ELTA

Validation date: 25 03 2013
Updated on: 19 07 2019
Views: 1349


52°23'43"N004°54'30"E

runway - unk - grass

The ELTA airfield was an airfield especially set up to host the First Aviation Show in Amsterdam "ELTA" (Dutch: "Eerste Luchtvaart Tentoonstelling Amsterdam").
This airfield was set up in 1919 just after World War 1. Although the event was held only once, it was as important back then as the aviation trade shows of Farnborough and Paris of today. It directly led to the creation of two major aerospace players: the airline KLM and the N.V. Nederlandsche Vliegtuigenfabriek Fokker. Both were to become leading players in the decades between de World Wars.

ELTA
poster for the ELTA Air Show 

1919
ELTA Airshow terrain (collection Nederlands Instituut voor Militaire Historie).

1919
ELTA Airshow terrain (collection Nederlands Instituut voor Militaire Historie).


This photo of the ELTA aviation terrain shows a well attended event


lieutenant A. Plesman, organiser of ELTA, who later became founder and chairman of KLM.


Showground of the ELTA exhibition, with famous names like Handley Page and Rolls Royce attending.

After the airshow, Anthony Fokker bought the two exhibition halls to set up what was to become the largest aircraft manufacturing plant of the 1920s and early 1930s. By that time it had lost the use of a runway though. The plant sometimes delivered aircraft by road to the nearby Buiksloot airfield, but the more common method was in disassembled state by barge to Schiphol Airport at the other side of Amsterdam. There, Fokker would reassemble the aircraft at Schiphol before delivery to its customers.


The Fokker plant in Amsterdam. 

1920s
Ca. 1922: one Fokker F-II and 29 F-III's parked in front of the two production halls, remainders of the ELTA exhibition (JanVet.nl).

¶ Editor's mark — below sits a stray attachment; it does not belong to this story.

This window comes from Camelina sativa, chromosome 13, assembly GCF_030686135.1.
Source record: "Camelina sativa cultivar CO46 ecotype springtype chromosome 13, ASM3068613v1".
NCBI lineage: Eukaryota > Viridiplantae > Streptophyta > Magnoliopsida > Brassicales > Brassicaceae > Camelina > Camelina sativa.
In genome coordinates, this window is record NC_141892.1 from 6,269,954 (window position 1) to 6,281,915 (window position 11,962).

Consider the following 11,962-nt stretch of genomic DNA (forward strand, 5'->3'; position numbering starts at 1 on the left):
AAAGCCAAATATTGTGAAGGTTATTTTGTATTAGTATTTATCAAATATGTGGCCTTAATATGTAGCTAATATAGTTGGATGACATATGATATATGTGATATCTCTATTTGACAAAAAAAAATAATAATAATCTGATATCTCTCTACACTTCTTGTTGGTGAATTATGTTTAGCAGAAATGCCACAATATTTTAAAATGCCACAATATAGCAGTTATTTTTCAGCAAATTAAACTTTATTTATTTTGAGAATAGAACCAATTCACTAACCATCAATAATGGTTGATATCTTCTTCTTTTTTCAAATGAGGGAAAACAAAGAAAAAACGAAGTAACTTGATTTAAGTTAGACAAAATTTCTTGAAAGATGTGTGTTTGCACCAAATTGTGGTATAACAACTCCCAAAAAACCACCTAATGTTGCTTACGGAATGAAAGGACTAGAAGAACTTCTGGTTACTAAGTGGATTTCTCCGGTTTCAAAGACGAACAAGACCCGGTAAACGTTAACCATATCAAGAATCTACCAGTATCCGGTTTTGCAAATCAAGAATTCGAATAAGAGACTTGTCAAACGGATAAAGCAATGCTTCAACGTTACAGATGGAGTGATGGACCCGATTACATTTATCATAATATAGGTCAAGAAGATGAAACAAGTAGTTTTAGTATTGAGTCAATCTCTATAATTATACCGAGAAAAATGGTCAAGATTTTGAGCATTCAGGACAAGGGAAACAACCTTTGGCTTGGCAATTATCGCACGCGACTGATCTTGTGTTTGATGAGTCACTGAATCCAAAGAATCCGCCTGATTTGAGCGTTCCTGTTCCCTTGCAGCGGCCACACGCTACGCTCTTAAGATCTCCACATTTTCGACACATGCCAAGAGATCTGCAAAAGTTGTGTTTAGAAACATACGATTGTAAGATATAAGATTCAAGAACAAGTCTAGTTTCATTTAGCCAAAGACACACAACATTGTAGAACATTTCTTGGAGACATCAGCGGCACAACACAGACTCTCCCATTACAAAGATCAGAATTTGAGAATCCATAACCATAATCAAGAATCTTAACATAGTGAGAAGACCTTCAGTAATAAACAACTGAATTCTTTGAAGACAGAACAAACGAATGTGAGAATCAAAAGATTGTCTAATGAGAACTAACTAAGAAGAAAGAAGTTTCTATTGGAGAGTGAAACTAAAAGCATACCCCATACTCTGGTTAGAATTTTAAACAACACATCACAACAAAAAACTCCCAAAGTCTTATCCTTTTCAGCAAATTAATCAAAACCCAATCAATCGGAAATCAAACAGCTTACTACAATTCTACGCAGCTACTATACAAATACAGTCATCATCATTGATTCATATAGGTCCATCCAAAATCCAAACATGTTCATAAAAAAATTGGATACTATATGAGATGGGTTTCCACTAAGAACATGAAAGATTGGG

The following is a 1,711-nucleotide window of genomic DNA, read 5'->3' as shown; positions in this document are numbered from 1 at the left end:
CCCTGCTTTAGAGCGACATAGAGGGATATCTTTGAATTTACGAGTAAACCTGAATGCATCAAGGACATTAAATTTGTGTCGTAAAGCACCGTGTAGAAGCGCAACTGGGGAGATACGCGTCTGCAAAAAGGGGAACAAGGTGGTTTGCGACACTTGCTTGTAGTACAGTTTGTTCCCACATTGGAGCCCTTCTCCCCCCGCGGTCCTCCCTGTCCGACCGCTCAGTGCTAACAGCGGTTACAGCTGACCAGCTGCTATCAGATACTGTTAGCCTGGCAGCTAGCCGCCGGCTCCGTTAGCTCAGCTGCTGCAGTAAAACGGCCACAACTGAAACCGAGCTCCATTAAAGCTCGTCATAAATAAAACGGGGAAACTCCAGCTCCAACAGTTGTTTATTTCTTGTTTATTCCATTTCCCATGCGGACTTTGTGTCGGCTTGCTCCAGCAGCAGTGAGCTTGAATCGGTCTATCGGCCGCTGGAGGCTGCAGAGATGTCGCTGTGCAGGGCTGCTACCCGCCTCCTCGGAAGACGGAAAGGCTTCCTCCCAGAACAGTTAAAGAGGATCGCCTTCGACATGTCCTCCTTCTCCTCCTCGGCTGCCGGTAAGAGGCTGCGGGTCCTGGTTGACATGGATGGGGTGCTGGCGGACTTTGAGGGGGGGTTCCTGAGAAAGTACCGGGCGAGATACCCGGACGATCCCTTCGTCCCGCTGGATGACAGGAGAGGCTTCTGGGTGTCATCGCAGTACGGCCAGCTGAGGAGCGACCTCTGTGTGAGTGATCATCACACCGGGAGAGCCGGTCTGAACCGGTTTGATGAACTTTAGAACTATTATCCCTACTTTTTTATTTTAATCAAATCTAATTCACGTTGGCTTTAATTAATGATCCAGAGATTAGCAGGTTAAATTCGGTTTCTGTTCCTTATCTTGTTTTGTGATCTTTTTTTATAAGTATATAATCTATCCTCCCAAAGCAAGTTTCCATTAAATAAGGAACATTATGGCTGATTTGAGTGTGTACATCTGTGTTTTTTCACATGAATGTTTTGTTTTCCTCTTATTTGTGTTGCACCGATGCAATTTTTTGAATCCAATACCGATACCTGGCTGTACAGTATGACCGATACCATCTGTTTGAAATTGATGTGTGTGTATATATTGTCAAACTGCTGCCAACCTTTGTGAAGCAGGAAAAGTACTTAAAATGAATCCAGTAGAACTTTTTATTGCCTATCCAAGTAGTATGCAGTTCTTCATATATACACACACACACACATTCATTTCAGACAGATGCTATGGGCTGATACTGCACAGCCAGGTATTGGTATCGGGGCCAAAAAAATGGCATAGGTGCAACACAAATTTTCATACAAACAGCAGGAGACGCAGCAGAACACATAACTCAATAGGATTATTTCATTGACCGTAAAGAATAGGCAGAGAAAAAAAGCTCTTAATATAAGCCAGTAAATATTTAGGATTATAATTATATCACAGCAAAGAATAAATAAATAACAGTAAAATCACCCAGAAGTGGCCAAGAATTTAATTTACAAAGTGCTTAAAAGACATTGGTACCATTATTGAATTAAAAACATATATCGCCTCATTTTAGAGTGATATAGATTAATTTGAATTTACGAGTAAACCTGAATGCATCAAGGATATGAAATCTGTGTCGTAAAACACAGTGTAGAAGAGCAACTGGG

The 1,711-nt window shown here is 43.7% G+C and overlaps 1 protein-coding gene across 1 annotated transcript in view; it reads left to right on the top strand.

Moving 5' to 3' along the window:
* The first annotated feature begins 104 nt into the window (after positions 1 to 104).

After a failed design (Fokker stuck to frame and fabric fuselages when most other manufacturers started building all-metal aircraft) Fokker succeeded in winning a contract to assemble, licence-build and develop Douglas' DC-2 and DC-3 aircraft destined for the European market. The company still had multiple Douglas airframes under assembly when the Germans invaded Holland.

Although Allied bombers bombed the plant in July 1943, the Fokker company still managed to use the site to convert C-47 aircraft to airliner configuration in the years immediately after the war.
In addition, it was the site where the prototype of the (failed) F-25 Promotor was designed and built, and where Fokker performed maintenance on several RNLAF aircraft types.  


The tail of a Fokker F-25 Promotor (PH-NBZ?), a DeHavilland Tiger Moth (A-6), North American Harvard (B-12?), Avro Anson and an Auster are loaded onto a barge at the Amsterdam-Noord plant of Fokker, in June 1949 (collection Nederlands Instituut voor Militare Historie).

In the 1950s half the site became part of the industrial area surrounding the enormous NDSM shipyard, the other half became part of the Buiksloot suburb.
By the end of the 20th century there was nothing to remind us of either the ELTA airfield or the Fokker aircraft plant.